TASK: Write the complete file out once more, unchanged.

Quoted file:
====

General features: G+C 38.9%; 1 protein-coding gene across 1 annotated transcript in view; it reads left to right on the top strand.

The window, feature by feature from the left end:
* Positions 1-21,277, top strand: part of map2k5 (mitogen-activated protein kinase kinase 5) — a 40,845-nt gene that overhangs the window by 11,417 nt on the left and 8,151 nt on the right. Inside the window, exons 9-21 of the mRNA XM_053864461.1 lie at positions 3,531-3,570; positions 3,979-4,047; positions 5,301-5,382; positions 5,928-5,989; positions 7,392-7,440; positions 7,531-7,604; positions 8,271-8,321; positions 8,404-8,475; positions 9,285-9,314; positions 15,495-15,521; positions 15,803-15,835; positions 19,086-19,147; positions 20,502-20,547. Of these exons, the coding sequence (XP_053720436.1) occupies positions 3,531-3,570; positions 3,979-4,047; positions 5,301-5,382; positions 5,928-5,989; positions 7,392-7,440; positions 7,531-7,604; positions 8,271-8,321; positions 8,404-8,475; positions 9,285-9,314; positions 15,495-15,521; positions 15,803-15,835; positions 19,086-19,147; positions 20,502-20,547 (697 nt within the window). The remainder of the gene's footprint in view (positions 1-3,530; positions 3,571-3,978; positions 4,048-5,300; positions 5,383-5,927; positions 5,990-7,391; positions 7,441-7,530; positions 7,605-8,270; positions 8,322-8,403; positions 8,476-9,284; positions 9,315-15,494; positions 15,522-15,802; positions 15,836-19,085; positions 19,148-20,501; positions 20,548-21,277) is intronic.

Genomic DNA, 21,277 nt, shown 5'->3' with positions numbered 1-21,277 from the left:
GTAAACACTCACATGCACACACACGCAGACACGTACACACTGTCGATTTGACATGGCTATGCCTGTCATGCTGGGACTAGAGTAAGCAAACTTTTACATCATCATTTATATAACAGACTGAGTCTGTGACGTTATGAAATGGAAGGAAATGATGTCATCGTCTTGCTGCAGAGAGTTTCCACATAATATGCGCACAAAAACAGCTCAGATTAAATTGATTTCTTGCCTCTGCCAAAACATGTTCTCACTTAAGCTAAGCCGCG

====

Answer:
General features: G+C 38.9%; 1 protein-coding gene across 1 annotated transcript in view; it reads left to right on the top strand.

The window, feature by feature from the left end:
* Positions 1-21,277, top strand: part of map2k5 (mitogen-activated protein kinase kinase 5) — a 40,845-nt gene that overhangs the window by 11,417 nt on the left and 8,151 nt on the right. Inside the window, exons 9-21 of the mRNA XM_053864461.1 lie at positions 3,531-3,570; positions 3,979-4,047; positions 5,301-5,382; positions 5,928-5,989; positions 7,392-7,440; positions 7,531-7,604; positions 8,271-8,321; positions 8,404-8,475; positions 9,285-9,314; positions 15,495-15,521; positions 15,803-15,835; positions 19,086-19,147; positions 20,502-20,547. Of these exons, the coding sequence (XP_053720436.1) occupies positions 3,531-3,570; positions 3,979-4,047; positions 5,301-5,382; positions 5,928-5,989; positions 7,392-7,440; positions 7,531-7,604; positions 8,271-8,321; positions 8,404-8,475; positions 9,285-9,314; positions 15,495-15,521; positions 15,803-15,835; positions 19,086-19,147; positions 20,502-20,547 (697 nt within the window). The remainder of the gene's footprint in view (positions 1-3,530; positions 3,571-3,978; positions 4,048-5,300; positions 5,383-5,927; positions 5,990-7,391; positions 7,441-7,530; positions 7,605-8,270; positions 8,322-8,403; positions 8,476-9,284; positions 9,315-15,494; positions 15,522-15,802; positions 15,836-19,085; positions 19,148-20,501; positions 20,548-21,277) is intronic.

Genomic DNA, 21,277 nt, shown 5'->3' with positions numbered 1-21,277 from the left:
GTAAACACTCACATGCACACACACGCAGACACGTACACACTGTCGATTTGACATGGCTATGCCTGTCATGCTGGGACTAGAGTAAGCAAACTTTTACATCATCATTTATATAACAGACTGAGTCTGTGACGTTATGAAATGGAAGGAAATGATGTCATCGTCTTGCTGCAGAGAGTTTCCACATAATATGCGCACAAAAACAGCTCAGATTAAATTGATTTCTTGCCTCTGCCAAAACATGTTCTCACTTAAGCTAAGCCGCG